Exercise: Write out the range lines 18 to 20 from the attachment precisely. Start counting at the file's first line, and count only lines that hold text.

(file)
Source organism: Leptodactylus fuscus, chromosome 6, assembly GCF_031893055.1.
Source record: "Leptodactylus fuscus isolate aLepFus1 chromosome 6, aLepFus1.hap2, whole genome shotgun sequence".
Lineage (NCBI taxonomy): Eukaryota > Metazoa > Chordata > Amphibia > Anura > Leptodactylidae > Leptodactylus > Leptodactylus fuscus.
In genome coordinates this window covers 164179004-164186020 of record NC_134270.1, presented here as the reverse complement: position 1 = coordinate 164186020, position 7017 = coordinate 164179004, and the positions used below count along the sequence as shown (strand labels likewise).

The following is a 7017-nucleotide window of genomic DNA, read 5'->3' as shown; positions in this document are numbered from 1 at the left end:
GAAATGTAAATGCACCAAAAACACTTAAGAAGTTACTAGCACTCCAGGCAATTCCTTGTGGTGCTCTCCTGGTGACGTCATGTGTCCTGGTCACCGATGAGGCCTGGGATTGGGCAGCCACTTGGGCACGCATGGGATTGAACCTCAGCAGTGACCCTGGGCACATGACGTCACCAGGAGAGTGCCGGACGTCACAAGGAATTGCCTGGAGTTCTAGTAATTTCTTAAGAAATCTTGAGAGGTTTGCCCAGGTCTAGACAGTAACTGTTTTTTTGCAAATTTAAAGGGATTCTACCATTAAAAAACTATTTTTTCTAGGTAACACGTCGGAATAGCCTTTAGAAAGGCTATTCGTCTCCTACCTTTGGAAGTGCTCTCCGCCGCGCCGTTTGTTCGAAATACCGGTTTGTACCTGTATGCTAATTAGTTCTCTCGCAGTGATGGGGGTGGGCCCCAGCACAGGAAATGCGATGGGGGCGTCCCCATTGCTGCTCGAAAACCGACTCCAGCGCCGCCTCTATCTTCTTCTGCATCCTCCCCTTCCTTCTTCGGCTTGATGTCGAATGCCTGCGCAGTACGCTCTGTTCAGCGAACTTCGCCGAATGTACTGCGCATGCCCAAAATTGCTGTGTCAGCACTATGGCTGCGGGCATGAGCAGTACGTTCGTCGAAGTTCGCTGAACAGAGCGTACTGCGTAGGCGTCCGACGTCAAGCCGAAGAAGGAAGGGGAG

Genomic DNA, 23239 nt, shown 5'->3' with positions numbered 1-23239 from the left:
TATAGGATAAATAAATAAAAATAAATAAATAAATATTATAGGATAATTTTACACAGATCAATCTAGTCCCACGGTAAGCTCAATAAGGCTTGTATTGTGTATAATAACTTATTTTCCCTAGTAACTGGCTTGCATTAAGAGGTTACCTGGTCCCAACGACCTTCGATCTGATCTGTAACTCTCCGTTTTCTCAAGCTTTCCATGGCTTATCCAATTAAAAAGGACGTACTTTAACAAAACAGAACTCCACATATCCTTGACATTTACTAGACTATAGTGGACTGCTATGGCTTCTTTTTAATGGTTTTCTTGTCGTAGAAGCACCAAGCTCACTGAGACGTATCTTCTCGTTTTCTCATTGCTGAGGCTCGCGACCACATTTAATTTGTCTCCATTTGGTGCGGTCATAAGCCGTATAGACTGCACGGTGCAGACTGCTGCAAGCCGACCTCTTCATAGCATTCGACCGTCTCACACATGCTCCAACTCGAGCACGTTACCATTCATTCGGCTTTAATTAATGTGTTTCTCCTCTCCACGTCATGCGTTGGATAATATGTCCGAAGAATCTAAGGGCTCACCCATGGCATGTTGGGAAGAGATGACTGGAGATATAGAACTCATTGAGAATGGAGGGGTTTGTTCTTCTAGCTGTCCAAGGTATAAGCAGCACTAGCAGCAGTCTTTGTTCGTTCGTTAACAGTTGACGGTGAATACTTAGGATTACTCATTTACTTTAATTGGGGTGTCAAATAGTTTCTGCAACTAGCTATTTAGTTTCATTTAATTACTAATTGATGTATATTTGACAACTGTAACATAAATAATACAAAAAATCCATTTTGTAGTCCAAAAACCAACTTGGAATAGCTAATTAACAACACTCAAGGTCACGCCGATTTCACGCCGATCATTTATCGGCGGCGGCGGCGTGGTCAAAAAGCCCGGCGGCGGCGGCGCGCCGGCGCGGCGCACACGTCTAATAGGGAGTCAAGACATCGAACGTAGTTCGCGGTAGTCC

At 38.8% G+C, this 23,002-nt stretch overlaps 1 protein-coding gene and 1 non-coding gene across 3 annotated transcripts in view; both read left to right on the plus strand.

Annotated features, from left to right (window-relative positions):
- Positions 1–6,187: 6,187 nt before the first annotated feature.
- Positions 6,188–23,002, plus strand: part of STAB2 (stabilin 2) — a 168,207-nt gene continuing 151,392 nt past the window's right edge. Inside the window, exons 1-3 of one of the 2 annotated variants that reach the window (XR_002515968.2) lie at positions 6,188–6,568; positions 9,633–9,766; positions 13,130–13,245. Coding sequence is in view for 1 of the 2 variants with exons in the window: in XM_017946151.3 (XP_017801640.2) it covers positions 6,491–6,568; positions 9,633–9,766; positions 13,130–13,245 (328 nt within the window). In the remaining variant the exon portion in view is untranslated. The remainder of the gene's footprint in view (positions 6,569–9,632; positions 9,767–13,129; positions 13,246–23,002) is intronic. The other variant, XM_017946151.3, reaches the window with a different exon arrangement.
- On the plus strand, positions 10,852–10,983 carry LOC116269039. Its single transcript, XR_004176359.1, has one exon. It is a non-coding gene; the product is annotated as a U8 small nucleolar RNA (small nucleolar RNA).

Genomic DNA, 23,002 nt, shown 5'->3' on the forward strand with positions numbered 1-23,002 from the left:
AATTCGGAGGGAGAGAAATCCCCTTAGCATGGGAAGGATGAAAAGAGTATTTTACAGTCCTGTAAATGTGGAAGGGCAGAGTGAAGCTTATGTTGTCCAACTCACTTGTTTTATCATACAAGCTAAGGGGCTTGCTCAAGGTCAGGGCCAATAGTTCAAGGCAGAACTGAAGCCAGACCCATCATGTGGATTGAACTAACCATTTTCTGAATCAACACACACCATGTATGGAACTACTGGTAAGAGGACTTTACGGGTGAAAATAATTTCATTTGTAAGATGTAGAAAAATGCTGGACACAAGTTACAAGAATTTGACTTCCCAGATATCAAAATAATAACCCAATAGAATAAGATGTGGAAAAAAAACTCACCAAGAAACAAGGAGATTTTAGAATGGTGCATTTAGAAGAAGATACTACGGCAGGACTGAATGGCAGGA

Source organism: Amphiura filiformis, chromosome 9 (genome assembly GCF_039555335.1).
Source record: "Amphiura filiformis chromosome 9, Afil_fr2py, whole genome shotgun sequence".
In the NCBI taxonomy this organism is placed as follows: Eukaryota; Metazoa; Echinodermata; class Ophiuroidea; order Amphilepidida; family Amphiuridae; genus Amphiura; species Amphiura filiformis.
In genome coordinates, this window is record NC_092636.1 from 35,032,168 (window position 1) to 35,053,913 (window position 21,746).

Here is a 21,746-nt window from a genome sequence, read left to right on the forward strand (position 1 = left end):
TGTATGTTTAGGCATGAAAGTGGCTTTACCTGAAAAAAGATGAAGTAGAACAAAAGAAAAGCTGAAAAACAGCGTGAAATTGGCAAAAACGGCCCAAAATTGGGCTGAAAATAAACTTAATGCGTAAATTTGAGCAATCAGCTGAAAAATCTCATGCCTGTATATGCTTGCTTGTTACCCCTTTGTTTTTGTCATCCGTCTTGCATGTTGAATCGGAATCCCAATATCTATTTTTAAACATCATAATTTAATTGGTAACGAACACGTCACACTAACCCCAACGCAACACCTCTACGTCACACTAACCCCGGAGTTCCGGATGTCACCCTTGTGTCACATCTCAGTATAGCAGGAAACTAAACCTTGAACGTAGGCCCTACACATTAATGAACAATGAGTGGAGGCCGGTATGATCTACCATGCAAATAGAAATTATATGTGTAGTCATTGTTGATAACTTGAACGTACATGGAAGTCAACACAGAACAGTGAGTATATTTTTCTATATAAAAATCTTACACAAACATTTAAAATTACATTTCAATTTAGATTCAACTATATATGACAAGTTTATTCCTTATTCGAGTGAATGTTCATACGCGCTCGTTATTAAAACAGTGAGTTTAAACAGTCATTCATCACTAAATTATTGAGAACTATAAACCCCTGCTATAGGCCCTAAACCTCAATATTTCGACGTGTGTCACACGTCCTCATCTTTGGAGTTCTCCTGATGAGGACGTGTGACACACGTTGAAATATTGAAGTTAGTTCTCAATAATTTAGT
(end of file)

In the NCBI taxonomy this organism is placed as follows: Eukaryota; Metazoa; Echinodermata; class Ophiuroidea; order Amphilepidida; family Amphiuridae; genus Amphiura; species Amphiura filiformis.
In genome coordinates, this window is record NC_092636.1 from 35,032,168 (window position 1) to 35,053,913 (window position 21,746).

Here is a 21,746-nt window from a genome sequence, read left to right on the forward strand (position 1 = left end):